hrmanagementbites

Thoughts about hr and management in the real world – extra information I couldn't fit in my books!.

How to make your employees cry

One of my biggest discoveries as a new people manager was that managing people was much harder than it looked! I was 25 years old, HR Manager for a national retail chain and I had no supervisory experience at all. So after hiring my first HR Advisor, I set about managing her. How hard could it be? I’d been advising managers for several years on how to manage their team (even though I’d never done it myself) so I was sure to be fine.

I wasn’t and she wasn’t.

I had read some books on managing – but they were all written by US or Australian authors. They all said to give feedback and make it specific about what the person had done wrong. And my HR Advisor was making a lot of mistakes including things like getting people’s pay rates wrong. I knew this because I was micro-managing her and checking everything she did.

And I bit the bullet and raised the mistakes with her. Several times. I was specific. I was to the point. And it ended up with her in tears and me feeling like complete shit.

What I realised was that I hadn’t been praising her for all the stuff she had been getting right. She was newish to HR and was trying, but I’d completely undermined her confidence.

And so I started looking for other ways to give feedback and manage a team – New Zealand style. Over the next few years I talked to over 100 of our Store Managers, our Area Managers, Warehouse and Head Office Managers, and I learned from them and I also learned from myself.

That led me to writing Management Bites so that I could share these new methods of managing that suited an indirect culture like New Zealand and the UK. The Management Bites programme has modules based on each chapter of the book and the workshop on managing poor performance (or managing for success as we call it!) has become one of the most popular. When managers learn methods like ‘It Concerns Me’ ‘Turn it Around’ or ‘Feed Forward’ – they suddenly find they can discuss performance with their teams and not have anyone in tears! The trick to giving feedback in NZ and the UK is to make it a conversation, not a telling off (and even my lovely husband now uses some of these methods on me – not something I thought of when writing the book!!).

As well as learning how to raise performance issues, you should also make sure that you are giving positive reinforcement and praising what your team do well. This sounds easy but it’s something that is easily forgotten. I read a great parenting article the other week about how to do this with your kids and thought that it could also work if you manage a team! You put 5 elastic bands around your wrist at the start of the day. If you tell your child off or say no to them,  then one of the bands comes off and to put it back on, you have to give FIVE pieces of positive praise or five times you say yes to something. The aim is to finish the day with the 5 bands back on.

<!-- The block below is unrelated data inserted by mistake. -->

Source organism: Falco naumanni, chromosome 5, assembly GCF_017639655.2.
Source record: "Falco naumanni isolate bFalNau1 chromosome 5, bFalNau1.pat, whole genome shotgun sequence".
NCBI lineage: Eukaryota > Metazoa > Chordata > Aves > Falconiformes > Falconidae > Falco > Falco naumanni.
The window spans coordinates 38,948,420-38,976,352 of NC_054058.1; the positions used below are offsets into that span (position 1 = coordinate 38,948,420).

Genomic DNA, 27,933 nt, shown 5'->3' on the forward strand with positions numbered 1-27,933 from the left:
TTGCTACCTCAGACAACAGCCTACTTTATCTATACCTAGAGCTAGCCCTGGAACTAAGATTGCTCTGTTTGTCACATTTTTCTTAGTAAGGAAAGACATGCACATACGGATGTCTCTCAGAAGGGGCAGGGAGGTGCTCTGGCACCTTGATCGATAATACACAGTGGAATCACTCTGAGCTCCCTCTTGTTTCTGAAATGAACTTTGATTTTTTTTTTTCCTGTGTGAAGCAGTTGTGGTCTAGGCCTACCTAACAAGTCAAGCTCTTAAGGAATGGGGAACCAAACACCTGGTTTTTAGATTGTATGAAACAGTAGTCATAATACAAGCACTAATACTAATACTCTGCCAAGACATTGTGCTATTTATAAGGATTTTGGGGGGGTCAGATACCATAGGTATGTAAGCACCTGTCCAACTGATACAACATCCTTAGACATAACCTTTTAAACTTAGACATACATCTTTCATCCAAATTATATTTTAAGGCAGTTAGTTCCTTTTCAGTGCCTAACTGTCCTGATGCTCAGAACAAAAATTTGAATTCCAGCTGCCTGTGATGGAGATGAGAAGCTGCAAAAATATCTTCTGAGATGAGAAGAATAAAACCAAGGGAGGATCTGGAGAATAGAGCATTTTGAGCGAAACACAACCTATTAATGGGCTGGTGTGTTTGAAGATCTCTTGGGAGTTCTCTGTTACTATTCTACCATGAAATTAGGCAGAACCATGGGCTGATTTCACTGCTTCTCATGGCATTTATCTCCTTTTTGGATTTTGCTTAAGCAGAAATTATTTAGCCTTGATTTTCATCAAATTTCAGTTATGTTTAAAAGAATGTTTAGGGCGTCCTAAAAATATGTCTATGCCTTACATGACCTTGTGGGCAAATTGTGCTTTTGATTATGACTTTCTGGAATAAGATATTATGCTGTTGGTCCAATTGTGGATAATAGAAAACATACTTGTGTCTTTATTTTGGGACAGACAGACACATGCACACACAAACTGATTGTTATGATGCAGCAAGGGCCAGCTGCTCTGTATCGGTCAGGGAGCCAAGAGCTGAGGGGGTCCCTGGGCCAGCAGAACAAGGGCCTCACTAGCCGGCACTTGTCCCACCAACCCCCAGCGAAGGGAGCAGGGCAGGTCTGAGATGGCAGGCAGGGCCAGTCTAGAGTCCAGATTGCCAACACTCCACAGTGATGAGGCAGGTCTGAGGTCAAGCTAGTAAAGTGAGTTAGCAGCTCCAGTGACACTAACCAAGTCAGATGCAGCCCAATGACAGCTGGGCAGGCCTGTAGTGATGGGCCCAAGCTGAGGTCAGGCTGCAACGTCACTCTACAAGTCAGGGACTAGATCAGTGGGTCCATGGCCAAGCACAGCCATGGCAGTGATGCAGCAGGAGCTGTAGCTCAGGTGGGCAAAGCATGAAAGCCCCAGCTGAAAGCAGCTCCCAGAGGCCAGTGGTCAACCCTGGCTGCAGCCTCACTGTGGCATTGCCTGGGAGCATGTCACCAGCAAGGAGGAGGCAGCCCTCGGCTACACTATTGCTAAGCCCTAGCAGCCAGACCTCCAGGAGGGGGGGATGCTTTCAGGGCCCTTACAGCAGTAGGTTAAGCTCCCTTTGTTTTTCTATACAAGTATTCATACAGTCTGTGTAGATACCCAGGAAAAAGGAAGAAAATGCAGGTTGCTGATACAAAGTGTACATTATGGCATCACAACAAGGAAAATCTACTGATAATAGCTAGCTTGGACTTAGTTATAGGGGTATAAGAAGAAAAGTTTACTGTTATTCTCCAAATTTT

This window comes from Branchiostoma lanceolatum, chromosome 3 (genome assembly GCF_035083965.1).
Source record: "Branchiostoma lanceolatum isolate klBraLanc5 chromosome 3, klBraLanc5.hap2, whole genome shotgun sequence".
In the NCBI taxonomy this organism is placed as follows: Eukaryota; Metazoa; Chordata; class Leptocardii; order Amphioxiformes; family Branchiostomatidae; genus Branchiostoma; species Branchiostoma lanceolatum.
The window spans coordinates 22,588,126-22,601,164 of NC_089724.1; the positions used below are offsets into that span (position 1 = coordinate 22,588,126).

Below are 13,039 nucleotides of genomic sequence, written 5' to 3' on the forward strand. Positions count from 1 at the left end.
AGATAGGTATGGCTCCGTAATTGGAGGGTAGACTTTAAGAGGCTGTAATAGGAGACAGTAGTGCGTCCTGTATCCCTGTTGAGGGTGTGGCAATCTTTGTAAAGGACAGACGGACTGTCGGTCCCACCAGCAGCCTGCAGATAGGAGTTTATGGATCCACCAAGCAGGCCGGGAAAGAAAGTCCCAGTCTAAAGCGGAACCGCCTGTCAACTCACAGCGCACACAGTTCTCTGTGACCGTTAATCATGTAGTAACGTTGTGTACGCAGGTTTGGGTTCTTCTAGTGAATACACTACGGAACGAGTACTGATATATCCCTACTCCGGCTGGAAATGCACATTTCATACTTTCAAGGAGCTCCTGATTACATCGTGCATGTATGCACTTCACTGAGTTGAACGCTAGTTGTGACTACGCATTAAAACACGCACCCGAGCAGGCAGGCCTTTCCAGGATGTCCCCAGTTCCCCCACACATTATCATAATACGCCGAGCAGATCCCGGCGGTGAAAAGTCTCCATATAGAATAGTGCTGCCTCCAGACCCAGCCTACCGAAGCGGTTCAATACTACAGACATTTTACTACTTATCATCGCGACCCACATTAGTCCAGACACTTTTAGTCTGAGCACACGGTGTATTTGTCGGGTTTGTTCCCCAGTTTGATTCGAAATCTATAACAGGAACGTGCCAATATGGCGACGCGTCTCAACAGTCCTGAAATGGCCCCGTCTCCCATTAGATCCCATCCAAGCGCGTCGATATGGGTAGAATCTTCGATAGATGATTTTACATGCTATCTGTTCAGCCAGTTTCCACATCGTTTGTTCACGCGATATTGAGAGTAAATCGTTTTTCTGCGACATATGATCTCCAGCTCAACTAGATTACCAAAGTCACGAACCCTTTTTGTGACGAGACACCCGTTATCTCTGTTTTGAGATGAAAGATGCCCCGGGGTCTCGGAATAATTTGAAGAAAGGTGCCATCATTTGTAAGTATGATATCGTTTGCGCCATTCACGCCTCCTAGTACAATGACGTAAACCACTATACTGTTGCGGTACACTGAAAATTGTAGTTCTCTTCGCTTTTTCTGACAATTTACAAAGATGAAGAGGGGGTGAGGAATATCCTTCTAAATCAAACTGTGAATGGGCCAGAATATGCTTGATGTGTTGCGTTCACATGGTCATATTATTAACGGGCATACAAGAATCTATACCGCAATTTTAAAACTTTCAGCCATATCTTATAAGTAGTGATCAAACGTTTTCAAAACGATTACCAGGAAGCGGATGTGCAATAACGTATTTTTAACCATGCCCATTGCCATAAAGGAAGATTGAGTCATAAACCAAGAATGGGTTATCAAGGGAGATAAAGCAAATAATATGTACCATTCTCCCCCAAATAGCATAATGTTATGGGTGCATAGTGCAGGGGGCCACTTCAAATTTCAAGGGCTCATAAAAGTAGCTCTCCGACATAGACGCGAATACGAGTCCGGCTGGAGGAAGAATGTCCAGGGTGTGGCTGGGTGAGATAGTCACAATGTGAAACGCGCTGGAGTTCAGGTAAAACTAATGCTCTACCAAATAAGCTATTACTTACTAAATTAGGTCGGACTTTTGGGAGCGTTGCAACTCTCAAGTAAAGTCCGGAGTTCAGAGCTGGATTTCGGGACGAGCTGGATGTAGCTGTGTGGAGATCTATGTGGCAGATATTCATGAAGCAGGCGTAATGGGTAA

For managing a team I would suggest that you want to end up with more bands on than you started with but I like the idea of 5 pieces of praise for every piece of constructive feedback. The thing is if you make the constructive feedback like a conversation – it doesn’t even feel like a negative!!

Being a people manager is hard. I’m always really pleased when managers tell me that Management Bites has helped them. I’m also really pleased that I’ve never again made one of my team cry.

If you’d like to know more about Management Bites the book just click here, and for more about the Poor Performance workshop just click here.

Angela Atkins is People & Learning Director of Elephant Group and speaks on HR and management at conferences and events around the world. She is the best-selling author of the bites books and writes more on her blog. She splits her time between New Zealand, California and the UK.

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This entry was posted on June 6, 2017 by in people management and tagged , , , , .

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